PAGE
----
The wife sighs. She has seen this before. Her husband is face-down in the pillow, Monday morning, and he is not moving.
“You’ll be late for work,” she says.
“Can’t do work,” the husband mumbles.
“Red Wings tonight. Need sleep. West Coast game. Gonna be up late.”
“What about your job?”
He pulls the pillow around his ears. “This is my job,” he yells.
The wife sighs. She has seen this before. Last year, to be exact. The Red Wings, heavily favored to win the Stanley Cup, lose the first two games of the playoffs — at home — and are in a must-win situation on the other side of the country.
Everything stops. Everything that isn’t about hockey, that is. Shopping. Chores. Jobs. Everything stops. This is our job now. Worrying about the Red Wings. Worrying and staying awake.
“How about some coffee?” the wife says, arriving with a pot.
“Save it for tonight,” the husband mumbles. He rolls over. He lifts his head.
“Could you bring me the video of Game 2?”
There must be someone to blame
Not that anyone needs to see that again. Game 2 is the same as Game 1. And Game 1 was a nightmare. The Red Wings fire a million shots. They put one or two holes in the armor of Anaheim goaltender Jean-Sebastien Giguere. Then, while they’re reloading and saying, “Man, are your arms tired from shooting?” the Ducks sneak in the game-winner.
“How about some breakfast?” the wife says, arriving with a plate of food.
“Here. Have some eggs. Then you can go to work.”
“EGGS?’ the husband yells. “EGGS? Are you CRAZY? Eggs come from CHICKENS! Chickens look like DUCKS! Ducks are the ENEMY! For God’s sake, woman, whose side are you on?”
The wife sighs. She has seen this before.
“No eggs,” she says, dumping the plate.
“Never do that again,” the husband says.
Last year it was Vancouver. The wrath of the Canucks. Ducks. Canucks. It even sounds the same. Last year, the Wings were out-hustled. They couldn’t score enough. Their goalie was in doubt.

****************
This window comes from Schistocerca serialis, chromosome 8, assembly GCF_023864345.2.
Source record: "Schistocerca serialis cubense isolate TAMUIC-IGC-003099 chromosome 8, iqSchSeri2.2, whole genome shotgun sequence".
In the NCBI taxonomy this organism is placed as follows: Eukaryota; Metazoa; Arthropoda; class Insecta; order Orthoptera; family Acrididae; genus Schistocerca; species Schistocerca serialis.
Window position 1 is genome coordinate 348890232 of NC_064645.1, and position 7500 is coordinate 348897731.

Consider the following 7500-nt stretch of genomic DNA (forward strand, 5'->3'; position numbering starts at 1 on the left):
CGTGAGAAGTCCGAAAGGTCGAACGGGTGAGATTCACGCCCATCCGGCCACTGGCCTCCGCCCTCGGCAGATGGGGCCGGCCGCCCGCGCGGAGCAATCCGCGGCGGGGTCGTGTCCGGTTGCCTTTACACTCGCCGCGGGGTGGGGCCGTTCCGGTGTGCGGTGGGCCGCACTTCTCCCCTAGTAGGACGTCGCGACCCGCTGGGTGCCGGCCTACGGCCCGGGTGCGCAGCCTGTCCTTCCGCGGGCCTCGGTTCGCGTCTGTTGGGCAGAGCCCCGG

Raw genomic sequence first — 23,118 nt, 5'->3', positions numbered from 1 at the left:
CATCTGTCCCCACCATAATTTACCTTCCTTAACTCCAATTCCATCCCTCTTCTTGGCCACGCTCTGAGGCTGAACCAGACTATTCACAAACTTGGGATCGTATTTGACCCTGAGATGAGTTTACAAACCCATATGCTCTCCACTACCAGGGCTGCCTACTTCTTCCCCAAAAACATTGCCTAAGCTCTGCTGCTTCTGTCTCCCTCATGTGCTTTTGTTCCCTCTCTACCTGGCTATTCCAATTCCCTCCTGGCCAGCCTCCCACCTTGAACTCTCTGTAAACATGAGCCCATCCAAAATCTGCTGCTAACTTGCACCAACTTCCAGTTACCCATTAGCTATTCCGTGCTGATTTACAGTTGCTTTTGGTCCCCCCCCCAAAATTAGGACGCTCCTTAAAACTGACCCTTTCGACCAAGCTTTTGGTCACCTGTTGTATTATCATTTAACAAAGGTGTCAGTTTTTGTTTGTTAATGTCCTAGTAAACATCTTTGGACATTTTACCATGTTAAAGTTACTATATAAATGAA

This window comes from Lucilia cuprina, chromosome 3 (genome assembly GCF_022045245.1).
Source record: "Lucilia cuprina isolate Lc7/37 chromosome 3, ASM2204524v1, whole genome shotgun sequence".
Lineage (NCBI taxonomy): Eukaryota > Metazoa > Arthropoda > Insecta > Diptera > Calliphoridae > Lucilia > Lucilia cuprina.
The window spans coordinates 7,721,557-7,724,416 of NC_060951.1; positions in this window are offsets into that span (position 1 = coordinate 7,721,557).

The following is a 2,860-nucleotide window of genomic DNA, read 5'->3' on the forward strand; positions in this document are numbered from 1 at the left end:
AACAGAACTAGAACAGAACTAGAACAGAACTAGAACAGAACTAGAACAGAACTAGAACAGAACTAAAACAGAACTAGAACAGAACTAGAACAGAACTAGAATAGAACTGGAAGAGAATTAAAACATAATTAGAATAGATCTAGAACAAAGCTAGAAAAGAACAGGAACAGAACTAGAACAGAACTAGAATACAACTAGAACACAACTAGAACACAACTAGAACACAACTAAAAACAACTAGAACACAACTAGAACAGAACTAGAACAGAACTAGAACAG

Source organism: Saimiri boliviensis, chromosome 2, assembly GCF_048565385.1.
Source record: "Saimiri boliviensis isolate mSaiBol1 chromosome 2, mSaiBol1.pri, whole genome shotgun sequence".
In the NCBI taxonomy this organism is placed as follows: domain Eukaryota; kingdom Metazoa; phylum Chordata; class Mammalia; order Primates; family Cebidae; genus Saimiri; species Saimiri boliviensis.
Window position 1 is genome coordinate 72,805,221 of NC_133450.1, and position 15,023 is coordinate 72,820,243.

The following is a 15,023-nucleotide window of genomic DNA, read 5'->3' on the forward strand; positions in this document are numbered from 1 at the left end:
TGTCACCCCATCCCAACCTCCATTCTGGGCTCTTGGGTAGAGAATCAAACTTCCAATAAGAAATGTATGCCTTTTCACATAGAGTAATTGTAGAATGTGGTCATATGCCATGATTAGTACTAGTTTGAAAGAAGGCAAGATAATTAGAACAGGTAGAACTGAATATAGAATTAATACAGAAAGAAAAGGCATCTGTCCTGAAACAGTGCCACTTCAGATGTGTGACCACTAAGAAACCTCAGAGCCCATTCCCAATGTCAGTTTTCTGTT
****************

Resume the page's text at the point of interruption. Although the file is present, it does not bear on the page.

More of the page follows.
This year they are playing decently. They are showing hustle. But they cannot score enough. And their goalie is in doubt.
“It’s not Cujo’s fault,” the husband grumbles, holding a flashlight under the blanket to read the stats. “It’s not his fault. It’s not his fault. Well, if he didn’t let in that one goal . . . But it’s not his fault.”
“Honey, look,” the wife says, walking the children into the bedroom. “The kids are here. Won’t you get them off to school? And then you can go to work?”
“Kids,” the husband says, popping out from under the cover. He smiles. The kids smile back. One of them says, “Look, Daddy,” and holds up his Mickey Mouse doll.
“ARRRGH!” the husband screams. “Mickey! Donald! DUCKS! DISNEY! Dear Lord in heaven, someone’s brainwashed my children!”
The wife sighs. She has seen this before.
“Go on downstairs, kids,” she says.
“Is Daddy OK?” one of them asks.
She looks at her husband, who has dived back under the blankets and is muttering, “Luc was robbed, Luc was robbed.”
“He’ll be fine, sweetheart,” she says. “Daddy’s just got a lot on his mind right now.”
Playoff fever is contagious
And that’s the problem, isn’t it? How do you get it OFF your mind? How do you stop wondering if the Wings can turn it on tonight, and Wednesday, and Saturday and Sunday? How do you keep from worrying that by the end of this week, the only sport in downtown Detroit will be professional baseball, which, the way the Tigers play, is an oxymoron.
How do you keep from wondering if the Wings are a tad complacent this postseason, a little too confident that they can overcome anything? How do you keep from wondering if Scotty Bowman was the key last year? Or Dominik Hasek? Or Steve Yzerman, who is clearly not as dangerous as he once was despite his heart of a lion?
How do you pass the time until 10:30 p.m., when they drop the puck? How do you stay awake past midnight?
“OK,” the wife says, re-entering the bedroom. “I put the kids on the school bus. I dumped breakfast. And I called your office.”
“What did they say?” the husband asks.
“Nobody was there,” she says. “They all called in sick.”
The husband shrugs. He feels ashamed. He looks to his wife.
“Now what?” he says.
She removes her shoes. She crawls into bed. She buries her head in a pillow.
“Do you think Fedorov is 100 percent?” she says.
Contact MITCH ALBOM at 313-223-4581 or firstname.lastname@example.org. Catch “The Mitch Albom Show” 3-6 p.m. weekdays on WJR-AM (760).